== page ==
Pesach, the Jewish holiday that celebrates the liberation from the Egyptian slavery, starts this Friday. For eight days, Jews will refrain from eating leavened dough, in memory of the hasty flight of their ancestors out of Egypt. In the Bible, and in Jewish tradition, Pharaoh is the paramount wicked character in these events. It is therefore remarkable to find two parables in the Mechilta, the oldest Midrash on the book of Exodus, that shed a rather positive light on Pharaoh. In these contrast-parables, Pharaoh is opposed to human kings. In contrast to most kings, he is said to hitch his own chariot, and even to be a good army commander: he shares the spoil with his soldiers. This is all the more interesting because in most contrast-parables, it is God who is contrasted to human kings.
As in all midrashic parables, the lead for the parabolic story is found in an unclear or remarkable element in the biblical text. The sages who composed the midrash are experts in close-reading, keen on identifying and exploiting such “gaps”. In this case, Exod 14:6 contains two such elements. The first one is that Pharaoh is said to “hitch his chariot”. An obvious question here is: “Did he do this himself?” A second unclear element is that “he took his people with him”. Also here we can wonder how he could personally take all these soldiers. The midrash explains that he managed to convince them and does could “take them with his words”.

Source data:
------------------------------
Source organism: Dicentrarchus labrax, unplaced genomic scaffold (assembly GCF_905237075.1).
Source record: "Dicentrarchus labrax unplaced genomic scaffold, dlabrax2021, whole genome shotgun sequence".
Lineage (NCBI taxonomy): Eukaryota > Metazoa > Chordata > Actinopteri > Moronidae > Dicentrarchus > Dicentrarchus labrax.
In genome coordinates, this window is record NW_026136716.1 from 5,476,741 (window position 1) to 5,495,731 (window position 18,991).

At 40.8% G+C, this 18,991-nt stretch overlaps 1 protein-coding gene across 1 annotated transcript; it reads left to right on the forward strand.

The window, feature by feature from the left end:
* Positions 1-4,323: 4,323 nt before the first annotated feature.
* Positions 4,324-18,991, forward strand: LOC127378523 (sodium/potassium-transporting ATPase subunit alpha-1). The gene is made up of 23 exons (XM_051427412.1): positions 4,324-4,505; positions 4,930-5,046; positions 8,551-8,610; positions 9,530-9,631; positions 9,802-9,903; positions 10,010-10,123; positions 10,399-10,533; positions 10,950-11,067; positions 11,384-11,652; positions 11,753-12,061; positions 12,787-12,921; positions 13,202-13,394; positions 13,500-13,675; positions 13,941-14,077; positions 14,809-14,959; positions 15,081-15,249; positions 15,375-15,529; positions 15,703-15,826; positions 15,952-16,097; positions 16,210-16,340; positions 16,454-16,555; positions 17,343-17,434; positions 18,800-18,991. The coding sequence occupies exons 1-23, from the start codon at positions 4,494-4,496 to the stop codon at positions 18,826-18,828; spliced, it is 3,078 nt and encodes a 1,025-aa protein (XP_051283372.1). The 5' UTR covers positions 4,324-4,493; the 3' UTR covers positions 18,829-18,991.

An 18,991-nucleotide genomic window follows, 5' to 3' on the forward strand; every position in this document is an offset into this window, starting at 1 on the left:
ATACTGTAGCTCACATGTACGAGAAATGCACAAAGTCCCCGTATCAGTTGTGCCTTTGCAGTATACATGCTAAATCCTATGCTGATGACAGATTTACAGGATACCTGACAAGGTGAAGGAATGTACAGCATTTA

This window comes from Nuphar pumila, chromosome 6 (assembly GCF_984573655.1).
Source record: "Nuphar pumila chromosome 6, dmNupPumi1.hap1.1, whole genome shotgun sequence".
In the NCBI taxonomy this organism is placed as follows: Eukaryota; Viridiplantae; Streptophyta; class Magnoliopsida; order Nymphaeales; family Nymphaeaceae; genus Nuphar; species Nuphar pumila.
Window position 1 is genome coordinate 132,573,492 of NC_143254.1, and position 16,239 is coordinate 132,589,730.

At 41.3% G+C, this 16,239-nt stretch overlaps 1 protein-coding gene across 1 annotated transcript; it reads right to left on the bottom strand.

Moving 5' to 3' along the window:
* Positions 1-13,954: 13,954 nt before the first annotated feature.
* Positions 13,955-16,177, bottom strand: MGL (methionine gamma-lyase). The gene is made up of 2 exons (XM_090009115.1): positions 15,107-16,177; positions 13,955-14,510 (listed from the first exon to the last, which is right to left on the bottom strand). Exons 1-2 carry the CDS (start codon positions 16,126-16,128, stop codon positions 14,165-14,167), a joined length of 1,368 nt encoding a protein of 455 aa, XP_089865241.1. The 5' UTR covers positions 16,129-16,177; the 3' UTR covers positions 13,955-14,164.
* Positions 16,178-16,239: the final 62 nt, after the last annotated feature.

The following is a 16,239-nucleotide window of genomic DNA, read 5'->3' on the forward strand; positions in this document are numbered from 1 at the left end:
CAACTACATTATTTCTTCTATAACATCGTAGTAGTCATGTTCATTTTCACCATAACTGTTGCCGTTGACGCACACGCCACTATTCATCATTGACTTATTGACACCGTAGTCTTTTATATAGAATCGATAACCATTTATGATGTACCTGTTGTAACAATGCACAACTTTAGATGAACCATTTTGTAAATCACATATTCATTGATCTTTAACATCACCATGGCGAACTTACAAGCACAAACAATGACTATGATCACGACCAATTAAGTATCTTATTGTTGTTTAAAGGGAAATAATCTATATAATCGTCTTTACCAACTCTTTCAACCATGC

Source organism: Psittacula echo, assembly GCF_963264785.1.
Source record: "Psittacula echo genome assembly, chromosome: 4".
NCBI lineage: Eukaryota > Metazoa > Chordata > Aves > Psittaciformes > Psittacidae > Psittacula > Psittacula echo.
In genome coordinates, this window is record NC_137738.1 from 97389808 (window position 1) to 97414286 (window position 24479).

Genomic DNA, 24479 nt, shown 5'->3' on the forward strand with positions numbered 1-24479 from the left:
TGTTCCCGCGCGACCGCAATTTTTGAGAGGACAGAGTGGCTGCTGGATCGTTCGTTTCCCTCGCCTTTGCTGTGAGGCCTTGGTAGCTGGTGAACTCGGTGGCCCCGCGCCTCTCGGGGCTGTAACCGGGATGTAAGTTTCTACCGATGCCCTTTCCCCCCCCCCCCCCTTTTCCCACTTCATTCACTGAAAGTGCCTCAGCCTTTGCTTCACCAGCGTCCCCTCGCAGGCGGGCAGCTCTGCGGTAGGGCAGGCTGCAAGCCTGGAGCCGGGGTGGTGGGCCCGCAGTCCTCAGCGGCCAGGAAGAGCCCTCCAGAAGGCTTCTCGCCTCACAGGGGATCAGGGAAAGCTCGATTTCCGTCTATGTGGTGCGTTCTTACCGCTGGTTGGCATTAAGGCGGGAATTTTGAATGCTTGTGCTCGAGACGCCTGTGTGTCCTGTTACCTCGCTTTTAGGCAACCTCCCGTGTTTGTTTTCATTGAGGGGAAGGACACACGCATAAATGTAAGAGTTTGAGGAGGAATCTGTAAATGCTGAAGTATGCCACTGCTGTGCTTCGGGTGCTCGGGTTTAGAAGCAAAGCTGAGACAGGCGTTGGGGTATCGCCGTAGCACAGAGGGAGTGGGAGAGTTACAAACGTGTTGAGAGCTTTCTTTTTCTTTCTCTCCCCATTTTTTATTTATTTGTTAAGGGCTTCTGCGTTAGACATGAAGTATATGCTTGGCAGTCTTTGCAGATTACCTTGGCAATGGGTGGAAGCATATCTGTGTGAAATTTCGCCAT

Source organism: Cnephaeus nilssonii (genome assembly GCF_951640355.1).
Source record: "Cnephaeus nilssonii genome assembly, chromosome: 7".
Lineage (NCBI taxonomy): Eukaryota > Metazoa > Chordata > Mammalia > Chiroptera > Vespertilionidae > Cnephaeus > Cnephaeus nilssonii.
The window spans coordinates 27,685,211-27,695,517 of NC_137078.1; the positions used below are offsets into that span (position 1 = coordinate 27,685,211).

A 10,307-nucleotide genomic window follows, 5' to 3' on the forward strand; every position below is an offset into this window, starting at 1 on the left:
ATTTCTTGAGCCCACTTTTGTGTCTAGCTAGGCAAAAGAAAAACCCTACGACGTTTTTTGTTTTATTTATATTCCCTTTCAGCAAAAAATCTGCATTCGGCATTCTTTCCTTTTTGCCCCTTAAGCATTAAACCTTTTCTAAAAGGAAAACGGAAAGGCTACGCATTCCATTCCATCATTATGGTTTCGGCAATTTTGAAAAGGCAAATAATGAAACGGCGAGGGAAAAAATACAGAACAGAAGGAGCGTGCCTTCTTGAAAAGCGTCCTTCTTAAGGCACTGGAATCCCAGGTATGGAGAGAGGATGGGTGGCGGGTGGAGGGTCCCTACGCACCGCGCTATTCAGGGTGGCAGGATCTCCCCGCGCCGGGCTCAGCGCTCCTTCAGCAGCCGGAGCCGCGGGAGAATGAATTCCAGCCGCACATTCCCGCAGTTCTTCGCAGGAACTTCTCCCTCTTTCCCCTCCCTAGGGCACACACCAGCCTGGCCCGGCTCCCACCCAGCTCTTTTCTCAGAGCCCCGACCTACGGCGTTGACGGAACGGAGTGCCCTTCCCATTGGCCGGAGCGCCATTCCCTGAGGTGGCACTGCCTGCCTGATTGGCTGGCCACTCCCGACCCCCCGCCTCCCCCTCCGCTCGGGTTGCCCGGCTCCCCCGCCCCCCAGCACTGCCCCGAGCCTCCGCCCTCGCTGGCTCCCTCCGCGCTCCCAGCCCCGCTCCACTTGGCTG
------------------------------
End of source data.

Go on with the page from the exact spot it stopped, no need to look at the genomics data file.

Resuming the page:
“And he hitched his chariot” (Exod 14:6). With his own hand he hitched it. It is the way of kings to stand and others arrange their chariot for them. But here he hitched it with his own hand. As soon as the great men of the kingdom saw that he stood up and arranged his chariot for himself, each and every one stood up and arranged for himself.
“And took his people with him” (Exod 14:6b). He took them with him with words. He said to them: “It is the way of kings to lead from the back and their soldiers advance before them; I will advance before you.” As it is said: “And Pharaoh approached” (Exod 14:10). “It is the way of kings to plunder for themselves and to take a part first, I will share equally with you in the spoil,” as is said: “I will divide the spoil” (Exod 15:9). “And not only this, but I will open for you treasures of silver and of gold and of precious stones and gems and divide them among you.” Therefore it is said: “And took his people with him” (Exod 14:6b). He took them with him with words.
Source: Mechilta de rabbi Ishmael, Beshalach 2, to Exod 14:6.
Translation: Lieve M. Teugels, The Meshalim in the Mekhiltot. An Annotated Edition and Translation of the Parables in Mekhilta de Rabbi Ishmael and Mekhilta de Rabbi Shimon bar Yochai (TSAJ 176), Mohr Siebeck, Tübingen (2019) 143 and 147. Now available for purchase, see: https://www.mohrsiebeck.com/en/book/the-meshalim-in-the-mekhiltot-9783161556487.